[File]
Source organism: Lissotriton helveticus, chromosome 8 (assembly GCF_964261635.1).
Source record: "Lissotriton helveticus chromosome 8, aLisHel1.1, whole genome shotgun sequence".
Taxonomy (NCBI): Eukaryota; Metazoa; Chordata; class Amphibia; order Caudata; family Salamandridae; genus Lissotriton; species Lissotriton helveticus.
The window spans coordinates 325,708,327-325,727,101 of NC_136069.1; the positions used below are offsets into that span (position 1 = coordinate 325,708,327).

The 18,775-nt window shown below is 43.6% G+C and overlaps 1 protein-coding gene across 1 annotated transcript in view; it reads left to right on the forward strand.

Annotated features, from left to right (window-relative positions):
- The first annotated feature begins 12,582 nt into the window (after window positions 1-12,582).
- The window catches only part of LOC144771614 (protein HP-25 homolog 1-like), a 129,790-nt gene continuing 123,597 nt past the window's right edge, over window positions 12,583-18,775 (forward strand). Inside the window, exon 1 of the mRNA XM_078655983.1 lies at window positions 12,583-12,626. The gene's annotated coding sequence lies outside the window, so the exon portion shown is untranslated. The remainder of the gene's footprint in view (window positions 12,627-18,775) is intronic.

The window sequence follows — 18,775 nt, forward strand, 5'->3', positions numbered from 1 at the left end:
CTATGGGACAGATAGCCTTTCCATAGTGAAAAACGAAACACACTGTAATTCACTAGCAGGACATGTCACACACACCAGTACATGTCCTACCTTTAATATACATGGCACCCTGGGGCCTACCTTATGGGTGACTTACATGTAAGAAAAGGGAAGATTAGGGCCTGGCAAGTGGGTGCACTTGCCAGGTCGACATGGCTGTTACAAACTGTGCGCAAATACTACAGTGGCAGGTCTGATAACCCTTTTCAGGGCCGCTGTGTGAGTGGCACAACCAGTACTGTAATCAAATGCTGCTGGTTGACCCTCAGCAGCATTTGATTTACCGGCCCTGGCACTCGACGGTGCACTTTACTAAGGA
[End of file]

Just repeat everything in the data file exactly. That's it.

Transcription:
Source organism: Lissotriton helveticus, chromosome 8 (assembly GCF_964261635.1).
Source record: "Lissotriton helveticus chromosome 8, aLisHel1.1, whole genome shotgun sequence".
Taxonomy (NCBI): Eukaryota; Metazoa; Chordata; class Amphibia; order Caudata; family Salamandridae; genus Lissotriton; species Lissotriton helveticus.
The window spans coordinates 325,708,327-325,727,101 of NC_136069.1; the positions used below are offsets into that span (position 1 = coordinate 325,708,327).

The 18,775-nt window shown below is 43.6% G+C and overlaps 1 protein-coding gene across 1 annotated transcript in view; it reads left to right on the forward strand.

Annotated features, from left to right (window-relative positions):
- The first annotated feature begins 12,582 nt into the window (after window positions 1-12,582).
- The window catches only part of LOC144771614 (protein HP-25 homolog 1-like), a 129,790-nt gene continuing 123,597 nt past the window's right edge, over window positions 12,583-18,775 (forward strand). Inside the window, exon 1 of the mRNA XM_078655983.1 lies at window positions 12,583-12,626. The gene's annotated coding sequence lies outside the window, so the exon portion shown is untranslated. The remainder of the gene's footprint in view (window positions 12,627-18,775) is intronic.

The window sequence follows — 18,775 nt, forward strand, 5'->3', positions numbered from 1 at the left end:
CTATGGGACAGATAGCCTTTCCATAGTGAAAAACGAAACACACTGTAATTCACTAGCAGGACATGTCACACACACCAGTACATGTCCTACCTTTAATATACATGGCACCCTGGGGCCTACCTTATGGGTGACTTACATGTAAGAAAAGGGAAGATTAGGGCCTGGCAAGTGGGTGCACTTGCCAGGTCGACATGGCTGTTACAAACTGTGCGCAAATACTACAGTGGCAGGTCTGATAACCCTTTTCAGGGCCGCTGTGTGAGTGGCACAACCAGTACTGTAATCAAATGCTGCTGGTTGACCCTCAGCAGCATTTGATTTACCGGCCCTGGCACTCGACGGTGCACTTTACTAAGGA